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Grace and Works on a Train Ride

The difference between righteousness by works and righteousness by grace is illustrated by a ride on a commuter train.

A train rumbles into the station with warning bell clanging. The doors open, the uniformed conductor steps out, and you climb on board and find your way to a seat. When you look around the car, you see tickets clipped on the top of occupied seats, paid for with hard-earned money. Those tickets displayed at each seat are the special concern of the conductor, who walks through the car to punch tickets and confirm that you paid for the right to take this ride. If the conductor finds you without a ticket, you will either pay on the spot or be escorted off the train at the next stop. To ride this train, what matters is the paid ticket. This is righteousness by works.

Righteousness by grace, on the other hand, works in a very different way. God's train pulls into the station, warning bell clanging. The doors open and the conductor steps out. Masses of people crowd on board and find their seats, for most everyone wants to ride this train to the city where people never die. Eventually the conductor walks through the train to see if everyone belongs on board. But on this train the conductor is not looking for tickets clipped to the top of seats. In fact, anyone who tries to pay for the right to be on the train will be escorted promptly from the train at the very next stop. That's right; no one can earn the right to be on this train. What the conductor looks for as he walks seat by seat through the car is the penniless people he knows by name, the people who are his friends and who completely lack the means to pay. These poverty stricken people climb on board with only one hope: they believe in the generosity of their conductor friend.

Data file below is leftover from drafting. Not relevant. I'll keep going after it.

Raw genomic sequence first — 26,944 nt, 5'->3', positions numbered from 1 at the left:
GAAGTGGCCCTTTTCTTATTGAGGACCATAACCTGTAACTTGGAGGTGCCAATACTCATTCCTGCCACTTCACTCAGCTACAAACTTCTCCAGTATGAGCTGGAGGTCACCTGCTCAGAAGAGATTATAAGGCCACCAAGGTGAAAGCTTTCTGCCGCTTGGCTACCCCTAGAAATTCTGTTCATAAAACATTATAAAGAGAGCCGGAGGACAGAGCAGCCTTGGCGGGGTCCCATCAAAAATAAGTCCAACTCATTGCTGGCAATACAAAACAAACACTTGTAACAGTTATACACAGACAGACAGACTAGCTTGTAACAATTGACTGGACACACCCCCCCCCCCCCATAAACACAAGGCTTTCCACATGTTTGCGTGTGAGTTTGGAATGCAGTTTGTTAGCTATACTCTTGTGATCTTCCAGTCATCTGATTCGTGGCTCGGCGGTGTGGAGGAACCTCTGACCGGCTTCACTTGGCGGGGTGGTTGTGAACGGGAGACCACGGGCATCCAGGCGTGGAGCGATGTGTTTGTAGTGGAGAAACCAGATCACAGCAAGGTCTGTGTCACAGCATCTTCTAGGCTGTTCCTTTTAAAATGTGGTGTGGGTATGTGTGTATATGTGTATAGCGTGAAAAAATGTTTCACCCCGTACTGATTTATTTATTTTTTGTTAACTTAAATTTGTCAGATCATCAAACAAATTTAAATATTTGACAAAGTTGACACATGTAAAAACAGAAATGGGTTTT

This is righteousness by grace. A ride on God's train is a gift. By our standards, it's unfair. It's scandalous. But like it or not, it's heaven's way.

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